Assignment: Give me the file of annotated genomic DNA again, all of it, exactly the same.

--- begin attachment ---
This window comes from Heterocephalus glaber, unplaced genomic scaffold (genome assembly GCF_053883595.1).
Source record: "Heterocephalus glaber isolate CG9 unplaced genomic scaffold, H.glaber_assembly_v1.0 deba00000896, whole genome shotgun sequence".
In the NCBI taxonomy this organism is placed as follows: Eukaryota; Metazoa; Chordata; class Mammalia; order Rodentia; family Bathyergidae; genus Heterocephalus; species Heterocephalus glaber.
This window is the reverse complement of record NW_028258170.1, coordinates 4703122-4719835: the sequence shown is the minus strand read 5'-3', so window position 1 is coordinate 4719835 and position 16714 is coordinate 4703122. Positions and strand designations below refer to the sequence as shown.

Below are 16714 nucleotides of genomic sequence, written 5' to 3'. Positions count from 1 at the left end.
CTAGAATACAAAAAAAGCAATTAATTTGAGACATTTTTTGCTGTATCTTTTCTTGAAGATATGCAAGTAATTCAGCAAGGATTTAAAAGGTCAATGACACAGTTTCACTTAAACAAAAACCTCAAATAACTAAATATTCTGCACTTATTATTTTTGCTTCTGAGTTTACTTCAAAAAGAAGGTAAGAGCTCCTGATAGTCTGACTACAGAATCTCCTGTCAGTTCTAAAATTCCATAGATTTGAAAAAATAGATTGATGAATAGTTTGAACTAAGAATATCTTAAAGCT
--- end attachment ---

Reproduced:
This window comes from Heterocephalus glaber, unplaced genomic scaffold (genome assembly GCF_053883595.1).
Source record: "Heterocephalus glaber isolate CG9 unplaced genomic scaffold, H.glaber_assembly_v1.0 deba00000896, whole genome shotgun sequence".
In the NCBI taxonomy this organism is placed as follows: Eukaryota; Metazoa; Chordata; class Mammalia; order Rodentia; family Bathyergidae; genus Heterocephalus; species Heterocephalus glaber.
This window is the reverse complement of record NW_028258170.1, coordinates 4703122-4719835: the sequence shown is the minus strand read 5'-3', so window position 1 is coordinate 4719835 and position 16714 is coordinate 4703122. Positions and strand designations below refer to the sequence as shown.

Below are 16714 nucleotides of genomic sequence, written 5' to 3'. Positions count from 1 at the left end.
CTAGAATACAAAAAAAGCAATTAATTTGAGACATTTTTTGCTGTATCTTTTCTTGAAGATATGCAAGTAATTCAGCAAGGATTTAAAAGGTCAATGACACAGTTTCACTTAAACAAAAACCTCAAATAACTAAATATTCTGCACTTATTATTTTTGCTTCTGAGTTTACTTCAAAAAGAAGGTAAGAGCTCCTGATAGTCTGACTACAGAATCTCCTGTCAGTTCTAAAATTCCATAGATTTGAAAAAATAGATTGATGAATAGTTTGAACTAAGAATATCTTAAAGCT